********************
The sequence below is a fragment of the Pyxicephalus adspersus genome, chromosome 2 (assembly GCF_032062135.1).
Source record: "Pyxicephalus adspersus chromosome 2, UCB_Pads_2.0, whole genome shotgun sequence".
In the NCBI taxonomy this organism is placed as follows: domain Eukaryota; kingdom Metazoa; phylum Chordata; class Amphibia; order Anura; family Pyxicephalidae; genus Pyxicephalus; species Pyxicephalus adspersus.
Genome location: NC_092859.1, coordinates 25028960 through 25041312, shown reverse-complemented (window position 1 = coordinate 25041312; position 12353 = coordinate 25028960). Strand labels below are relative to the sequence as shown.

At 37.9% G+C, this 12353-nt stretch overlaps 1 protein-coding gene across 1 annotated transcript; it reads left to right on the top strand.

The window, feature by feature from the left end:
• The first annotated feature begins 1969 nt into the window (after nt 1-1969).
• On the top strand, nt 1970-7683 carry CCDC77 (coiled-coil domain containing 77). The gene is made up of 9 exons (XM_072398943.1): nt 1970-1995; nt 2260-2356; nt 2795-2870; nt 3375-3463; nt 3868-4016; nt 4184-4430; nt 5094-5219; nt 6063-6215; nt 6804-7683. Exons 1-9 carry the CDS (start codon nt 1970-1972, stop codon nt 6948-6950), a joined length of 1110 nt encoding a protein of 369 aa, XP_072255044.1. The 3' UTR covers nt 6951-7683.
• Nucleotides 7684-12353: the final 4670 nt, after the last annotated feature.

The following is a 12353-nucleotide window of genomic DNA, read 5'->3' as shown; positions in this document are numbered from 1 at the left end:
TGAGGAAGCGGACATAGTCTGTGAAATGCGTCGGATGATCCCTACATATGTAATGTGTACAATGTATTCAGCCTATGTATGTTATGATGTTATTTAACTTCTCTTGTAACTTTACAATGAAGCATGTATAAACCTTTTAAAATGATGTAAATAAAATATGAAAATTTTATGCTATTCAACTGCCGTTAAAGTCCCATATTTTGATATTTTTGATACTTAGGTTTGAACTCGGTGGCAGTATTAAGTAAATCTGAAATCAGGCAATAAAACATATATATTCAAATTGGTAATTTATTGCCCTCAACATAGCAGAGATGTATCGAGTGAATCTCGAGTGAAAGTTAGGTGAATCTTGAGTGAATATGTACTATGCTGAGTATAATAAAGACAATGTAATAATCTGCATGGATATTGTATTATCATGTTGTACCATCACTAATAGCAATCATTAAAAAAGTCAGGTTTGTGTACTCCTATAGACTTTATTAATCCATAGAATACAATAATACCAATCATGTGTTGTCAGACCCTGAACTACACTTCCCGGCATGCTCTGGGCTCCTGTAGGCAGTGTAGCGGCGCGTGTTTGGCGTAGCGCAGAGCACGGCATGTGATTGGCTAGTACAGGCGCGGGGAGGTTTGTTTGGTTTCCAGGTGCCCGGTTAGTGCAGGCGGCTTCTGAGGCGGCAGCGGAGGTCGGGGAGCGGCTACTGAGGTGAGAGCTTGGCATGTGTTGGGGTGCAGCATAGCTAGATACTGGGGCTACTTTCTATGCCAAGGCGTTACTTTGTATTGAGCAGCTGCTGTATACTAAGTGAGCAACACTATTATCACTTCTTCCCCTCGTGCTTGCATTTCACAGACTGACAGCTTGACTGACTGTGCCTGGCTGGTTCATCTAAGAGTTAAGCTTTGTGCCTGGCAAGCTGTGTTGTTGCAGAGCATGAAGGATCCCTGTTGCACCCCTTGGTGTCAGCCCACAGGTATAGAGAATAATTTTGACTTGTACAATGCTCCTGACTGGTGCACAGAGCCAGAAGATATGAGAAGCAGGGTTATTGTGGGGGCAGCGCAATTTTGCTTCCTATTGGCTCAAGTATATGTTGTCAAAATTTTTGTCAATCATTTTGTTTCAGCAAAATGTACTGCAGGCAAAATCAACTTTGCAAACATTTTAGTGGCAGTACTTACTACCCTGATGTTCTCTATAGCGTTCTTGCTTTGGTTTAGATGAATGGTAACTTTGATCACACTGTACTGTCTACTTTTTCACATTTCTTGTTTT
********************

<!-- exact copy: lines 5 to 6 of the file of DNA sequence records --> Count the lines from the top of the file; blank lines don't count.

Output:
At 37.9% G+C, this 12353-nt stretch overlaps 1 protein-coding gene across 1 annotated transcript; it reads left to right on the top strand.

The window, feature by feature from the left end: